1 – Create an MP3 file of the podcast. MP3 seems to be the most common file format for podcasts so I’m sticking with tradition. Propaganda allowed me to convert 16 audio tracks into a single MP3 file and choose the most appropriate file quality. I chose something mid-range, not too low because the sound quality suffers and not too high to keep the file size reasonable (under 4MB).
2 – Host the MP3 files on your website. I use MS Frontpage to design my website and use some freeware FTP software to transfer files from my PC to the Internet. I also created a basic website page to host the file that will tell potential listeners more about my podcast in general and about this particular podcast show.
3 – Create an RSS feed. Again, Propaganda did it for me with its publishing feature. RSS feeds are syndication feeds that allow podcast players to find your podcast and subscribe to updates. When you create a new podcast show, you update this RSS feed (which is hosted on your website) and various podcast players notice the update and download the new podcast for the listener.
Promote my podcast
Now that I had a podcast I had to get some listeners! I posted a request for help on Ecademy.com, an online network, and received some very useful responses It seems the main podcast directory is Apples iTunes so I started there. It’s really easy to get listed because all they need to know is the link to your podcast, website and RSS feed. There is a verification process so I had to wait a few days to be listed but by Sunday morning I found my link and was able to use iTunes to download, listen and subscribe to my podcast.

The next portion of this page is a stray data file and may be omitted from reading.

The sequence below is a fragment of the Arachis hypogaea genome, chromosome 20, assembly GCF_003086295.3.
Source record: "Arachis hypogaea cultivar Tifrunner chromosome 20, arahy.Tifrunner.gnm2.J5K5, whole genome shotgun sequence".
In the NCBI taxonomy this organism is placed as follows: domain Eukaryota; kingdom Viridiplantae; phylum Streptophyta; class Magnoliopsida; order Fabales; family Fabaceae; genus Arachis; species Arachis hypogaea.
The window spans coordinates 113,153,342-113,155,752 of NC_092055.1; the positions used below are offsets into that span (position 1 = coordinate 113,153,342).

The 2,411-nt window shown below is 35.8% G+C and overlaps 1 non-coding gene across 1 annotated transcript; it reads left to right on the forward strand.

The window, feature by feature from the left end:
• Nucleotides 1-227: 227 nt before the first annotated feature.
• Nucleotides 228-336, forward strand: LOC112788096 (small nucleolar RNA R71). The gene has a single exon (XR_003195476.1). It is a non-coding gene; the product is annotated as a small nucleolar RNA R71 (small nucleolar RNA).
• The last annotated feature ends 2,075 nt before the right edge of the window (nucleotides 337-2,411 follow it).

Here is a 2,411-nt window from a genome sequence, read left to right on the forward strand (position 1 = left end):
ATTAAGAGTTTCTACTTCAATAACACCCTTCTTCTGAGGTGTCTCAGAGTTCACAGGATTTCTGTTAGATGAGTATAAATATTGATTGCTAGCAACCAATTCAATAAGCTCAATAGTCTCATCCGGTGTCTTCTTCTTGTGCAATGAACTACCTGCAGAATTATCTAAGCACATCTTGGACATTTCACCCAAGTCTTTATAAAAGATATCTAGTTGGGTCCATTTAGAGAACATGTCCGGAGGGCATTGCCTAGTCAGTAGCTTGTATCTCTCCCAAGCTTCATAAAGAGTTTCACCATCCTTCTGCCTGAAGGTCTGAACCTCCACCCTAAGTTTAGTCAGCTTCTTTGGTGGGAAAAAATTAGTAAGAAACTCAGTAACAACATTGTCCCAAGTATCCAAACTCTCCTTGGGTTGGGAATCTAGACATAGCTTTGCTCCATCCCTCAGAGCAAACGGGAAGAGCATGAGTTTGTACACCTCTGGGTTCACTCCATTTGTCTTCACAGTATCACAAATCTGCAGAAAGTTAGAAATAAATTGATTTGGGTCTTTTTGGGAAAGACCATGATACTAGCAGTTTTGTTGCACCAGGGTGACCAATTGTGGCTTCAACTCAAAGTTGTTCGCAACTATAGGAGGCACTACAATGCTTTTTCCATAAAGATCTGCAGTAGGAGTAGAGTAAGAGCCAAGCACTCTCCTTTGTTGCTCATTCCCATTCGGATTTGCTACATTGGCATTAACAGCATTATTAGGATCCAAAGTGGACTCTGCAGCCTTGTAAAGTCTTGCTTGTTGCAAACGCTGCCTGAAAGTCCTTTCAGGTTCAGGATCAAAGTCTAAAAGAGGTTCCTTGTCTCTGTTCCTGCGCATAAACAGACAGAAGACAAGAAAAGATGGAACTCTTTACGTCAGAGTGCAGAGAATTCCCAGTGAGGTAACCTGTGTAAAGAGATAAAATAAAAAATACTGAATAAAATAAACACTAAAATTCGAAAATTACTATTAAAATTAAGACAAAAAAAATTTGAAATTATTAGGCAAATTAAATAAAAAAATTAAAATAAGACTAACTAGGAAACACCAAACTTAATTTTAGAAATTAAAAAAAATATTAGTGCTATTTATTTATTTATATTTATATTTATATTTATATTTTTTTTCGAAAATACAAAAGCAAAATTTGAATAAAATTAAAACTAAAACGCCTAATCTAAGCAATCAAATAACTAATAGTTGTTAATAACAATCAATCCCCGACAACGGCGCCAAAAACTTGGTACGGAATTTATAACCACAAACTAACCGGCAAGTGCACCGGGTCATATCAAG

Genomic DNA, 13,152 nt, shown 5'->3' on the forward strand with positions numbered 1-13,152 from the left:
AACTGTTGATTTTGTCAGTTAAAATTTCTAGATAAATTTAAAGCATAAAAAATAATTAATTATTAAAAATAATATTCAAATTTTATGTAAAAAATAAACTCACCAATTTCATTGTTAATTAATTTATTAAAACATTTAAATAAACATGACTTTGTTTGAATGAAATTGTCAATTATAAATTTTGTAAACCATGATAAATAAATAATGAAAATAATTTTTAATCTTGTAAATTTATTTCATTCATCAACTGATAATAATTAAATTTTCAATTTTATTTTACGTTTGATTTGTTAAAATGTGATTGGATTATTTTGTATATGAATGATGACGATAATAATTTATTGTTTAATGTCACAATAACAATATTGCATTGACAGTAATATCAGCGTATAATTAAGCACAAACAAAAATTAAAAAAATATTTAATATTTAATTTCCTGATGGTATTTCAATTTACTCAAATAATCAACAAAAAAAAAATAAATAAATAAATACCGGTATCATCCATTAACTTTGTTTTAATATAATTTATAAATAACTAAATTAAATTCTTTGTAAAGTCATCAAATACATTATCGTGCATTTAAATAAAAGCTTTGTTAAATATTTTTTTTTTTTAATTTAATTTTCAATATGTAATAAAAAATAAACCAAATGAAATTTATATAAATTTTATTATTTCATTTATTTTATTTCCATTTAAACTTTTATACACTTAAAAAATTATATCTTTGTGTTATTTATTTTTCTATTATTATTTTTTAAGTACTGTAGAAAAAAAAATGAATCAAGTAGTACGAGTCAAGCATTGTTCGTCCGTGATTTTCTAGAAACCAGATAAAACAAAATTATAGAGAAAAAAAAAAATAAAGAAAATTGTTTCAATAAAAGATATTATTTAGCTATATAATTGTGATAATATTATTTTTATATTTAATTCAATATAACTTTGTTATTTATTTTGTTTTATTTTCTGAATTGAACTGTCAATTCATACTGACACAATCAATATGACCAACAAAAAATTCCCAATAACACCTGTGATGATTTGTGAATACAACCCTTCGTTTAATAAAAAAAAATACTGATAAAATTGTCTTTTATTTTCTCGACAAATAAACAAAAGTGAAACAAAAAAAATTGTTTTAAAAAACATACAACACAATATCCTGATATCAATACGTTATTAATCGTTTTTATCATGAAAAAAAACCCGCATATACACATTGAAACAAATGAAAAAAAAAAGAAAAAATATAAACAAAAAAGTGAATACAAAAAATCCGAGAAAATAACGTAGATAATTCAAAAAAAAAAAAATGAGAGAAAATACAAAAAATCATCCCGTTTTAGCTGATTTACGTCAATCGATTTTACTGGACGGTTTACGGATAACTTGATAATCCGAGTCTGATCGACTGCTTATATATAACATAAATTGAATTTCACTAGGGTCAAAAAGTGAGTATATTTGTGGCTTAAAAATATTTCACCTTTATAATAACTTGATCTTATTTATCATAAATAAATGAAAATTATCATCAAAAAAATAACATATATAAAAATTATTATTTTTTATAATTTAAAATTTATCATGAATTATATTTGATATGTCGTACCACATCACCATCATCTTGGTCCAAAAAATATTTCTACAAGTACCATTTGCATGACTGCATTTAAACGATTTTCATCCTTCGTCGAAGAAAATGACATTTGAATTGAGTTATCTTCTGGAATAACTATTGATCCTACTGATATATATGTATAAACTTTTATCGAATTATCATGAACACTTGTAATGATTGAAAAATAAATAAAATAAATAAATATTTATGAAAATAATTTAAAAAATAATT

There are loads of other podcast directories but the one that caught my attention was Britcaster.com. As it only lists UK podcasts (most directories including iTunes are US centric) this should result in a more relevant audience.
As well as being listed in various directories I have added a blog to my website and a mention in my academy signature. The combined effect of these two items is a higher result on google.co.uk when the search term ‘personal finance podcast’ is used.
I think I’ve got a fairly good story to tell the press now that it’s a first for a UK podcast (personal finance from an independent financial adviser). I’ve already had some positive feedback from the trade press so this week I plan to move on to the consumer financial press.
Well, besides working on show number two I plan to improve the production quality of the show over time. I may consider creating some ‘jingles’ that I can mix into the show to enhance the feel and quality of the production. Of course, there is a business purpose to creating this podcast (I hope) that will lead to new searches and a higher profile on the web and in the press.
For anyone considering their own podcast (or reading this article and thinking it might be something they could do) I recommend going for it! Podcasting is still in its very early stages and many people in the UK have yet to catch on to the technology. All predictions are for massive growth in the podcast market, along with the explosion in ownership of iPods and other MP3 players.
Because relatively few people create their own podcasts it’s a good time to get your own show up and running before your competitors catch on to the idea.